Stocks closed higher in thin trading Thursday, led by strength in materials and industrials, erasing losses after several weak economic reports from earlier in the session.
The Dow Jones Industrial Average rose 21.57 points, or 0.17 percent, to finish at 12,471.02, led by Alcoa and Caterpillar. Chevron led the blue-chip laggards.
The S&P 500 eked out a gain of 3.02 points, or 0.23 percent, to close at 1,295.50, near the psychologically-significant 1,300 level. The Nasdaq added 13.94 points, or 0.51 percent, to end at 2,724.70 logging its sixth-straight day of gains.
The CBOE Volatility Index, widely considered the best gauge of fear in the market, finished below 21.
Among key S&P sectors, materials rallied, while energy led the decliners.
“The economic data in the last two to three months have been two steps forward, one step back and today was a step back,” said Ryan Detrick, senior technical strategist at Schaeffer’s Investment Research. “But all in all, we’re still encouraged by the fact that we’re off to a good start—we don’t seem to be as chained to the euro has we’ve been in the past and surprisingly, Europe’s what’s holding us together today.”
On the economic front, weekly claims for unemployment benefits gained more than expected, according to the Labor Department, climbing by 24,000 to a seasonally adjusted 399,000, the highest in six weeks.
Meanwhile, retail sales rose a disappointing 0.1 percent in December, the weakest pace in seven months, according to the Commerce Department, as consumers pulled back late in the holiday shopping season.
And businesses inventories gained 0.3 percent in November, according to the Commerce Department.
In Europe, Spain sold 4.2 billion euros in a new 3-year issue and 2.5 million euros in an existing bond maturing in 2016, raising more twice the amount it had targeted. Yields fell across the board.
Italy also successfully sold government debt, with the lowest yield on the 12-month maturity since June 2011.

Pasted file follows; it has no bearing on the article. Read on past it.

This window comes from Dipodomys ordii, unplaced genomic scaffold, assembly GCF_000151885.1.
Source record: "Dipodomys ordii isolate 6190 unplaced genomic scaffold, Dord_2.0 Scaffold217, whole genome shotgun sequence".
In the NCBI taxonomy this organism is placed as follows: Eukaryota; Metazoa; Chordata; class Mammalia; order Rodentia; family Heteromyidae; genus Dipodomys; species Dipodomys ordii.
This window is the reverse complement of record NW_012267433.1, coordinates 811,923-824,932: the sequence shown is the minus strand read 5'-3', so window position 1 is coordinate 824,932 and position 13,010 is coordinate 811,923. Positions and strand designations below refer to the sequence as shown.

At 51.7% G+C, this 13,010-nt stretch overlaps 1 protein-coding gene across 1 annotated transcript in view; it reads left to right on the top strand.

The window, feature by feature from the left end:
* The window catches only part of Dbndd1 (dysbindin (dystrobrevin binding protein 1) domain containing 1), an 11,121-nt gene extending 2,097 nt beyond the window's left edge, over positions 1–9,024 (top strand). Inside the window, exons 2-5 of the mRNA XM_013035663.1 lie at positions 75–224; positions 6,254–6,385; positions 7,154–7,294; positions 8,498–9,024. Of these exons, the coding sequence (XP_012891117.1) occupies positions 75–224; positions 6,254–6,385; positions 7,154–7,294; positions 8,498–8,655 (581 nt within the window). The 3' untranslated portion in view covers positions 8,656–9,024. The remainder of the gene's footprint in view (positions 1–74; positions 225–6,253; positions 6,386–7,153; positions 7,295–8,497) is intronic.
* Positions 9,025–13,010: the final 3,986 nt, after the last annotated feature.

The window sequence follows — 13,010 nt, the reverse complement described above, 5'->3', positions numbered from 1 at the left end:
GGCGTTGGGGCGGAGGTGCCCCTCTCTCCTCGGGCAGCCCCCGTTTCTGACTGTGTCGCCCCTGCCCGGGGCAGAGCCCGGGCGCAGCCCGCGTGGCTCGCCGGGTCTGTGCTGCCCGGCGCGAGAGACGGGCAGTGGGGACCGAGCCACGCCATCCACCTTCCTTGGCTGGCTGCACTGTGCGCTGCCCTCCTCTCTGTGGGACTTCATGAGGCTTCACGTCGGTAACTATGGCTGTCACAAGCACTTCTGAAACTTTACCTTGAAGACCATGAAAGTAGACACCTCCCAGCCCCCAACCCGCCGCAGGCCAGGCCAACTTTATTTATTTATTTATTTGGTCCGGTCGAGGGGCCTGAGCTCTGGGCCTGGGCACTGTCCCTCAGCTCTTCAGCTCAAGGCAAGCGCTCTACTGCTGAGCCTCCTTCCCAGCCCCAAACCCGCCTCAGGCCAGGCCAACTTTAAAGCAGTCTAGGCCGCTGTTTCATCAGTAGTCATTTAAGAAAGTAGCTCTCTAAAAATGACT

Meanwhile, the ECB left interest rates unchanged at 1.0 percentin its first policy meeting of the year, in line with market expectations.
"Ongoing financial market tensions continue to dampen economic activity in the euro area, while, according to some recent survey indicators, there are tentative signs of stabilization activity at low levels," ECB President Mario Draghi said in a press conference after the policy meeting.
Detrick said he is especially encouraged that the small and mid-cap stocks have been showing strength, which generally implies a “healthier bull market.” He also added that some positive news on the earnings front could help propel the S&P above 1,300.
Among financials, Bank of America's stock briefly traded above $7 before falling lower. Meanwhile, JPMorgan is slated to post earnings Friday before-the-bell. (Read More: JPMorgan Results to Verify Bank Rally?)
Concerns over company earnings could linger after Dow component Chevron warnedthat profit would be significantly lowerthan in the previous quarter. Rival ExxonMobil also declined.
One of the biggest factors affecting the energy sector is natural gas, which is hovering around $2.70 per 1,000 cubic feet and many experts believe the price can dip as low as $2, explained Mark McLain of Ladenburg Thalmann. Natural gas prices have fallen by more than 10 percent in the past week amid the relatively mild winter weather.
Oil prices quickly dropped to settle below $100 a barrelfor the first time in 2012 following a report that embargo on Iran exports may be delayed.
“Oil prices are going to have concerns of Iran and Middle Eastern tensions,” added McLain. “We’re also moving on spare capacity.”
Sears Holdings trading lower for most of the session after a report that said CIT Group will no longer provide loans to the struggling retailer's suppliers to finance their shipments. The stock rebounded near the close.
Dick's Sporting Goods surged after the company said the sporting goods retailer said it will buyback up to $200 million of its shares over the next year. However, the company lowered its earnings guidance, citing the warmer-than-expected weather.
Also among retailers, Williams-Sonoma plunged after the high-end kitchenware chain slashed its earnings outlook due to heavy discounting during the holiday season.
And Home Depot finished slightly lower even after the home improvement chain said it plans to hire more than 70,000 temporary workersfor the spring season.
Among techs, Research In Motion rallied amid market speculation the BlackBerry maker hired Goldman Sachs to explore strategic options.
Infosys tumbled after the Indian software groupreported a disappointing outlook for growth.
Starbucks hit another all-time high after UBS raised its price target to $52 from $47 and maintained its "buy" rating on the coffeehouse giant.
Meanwhile, Treasury prices slumpedafter the government sold $13 billion in 30-year bonds at high yield of 2.985 percent, with a bid-to-cover of 2.60.
—Follow JeeYeon Park on Twitter: twitter.com/JeeYeonParkCNBC—
On Tap This Week:
FRIDAY: International trade, import & export prices, consumer sentiment, Richmond Fed Pres speaks; Earnings from JPMorgan
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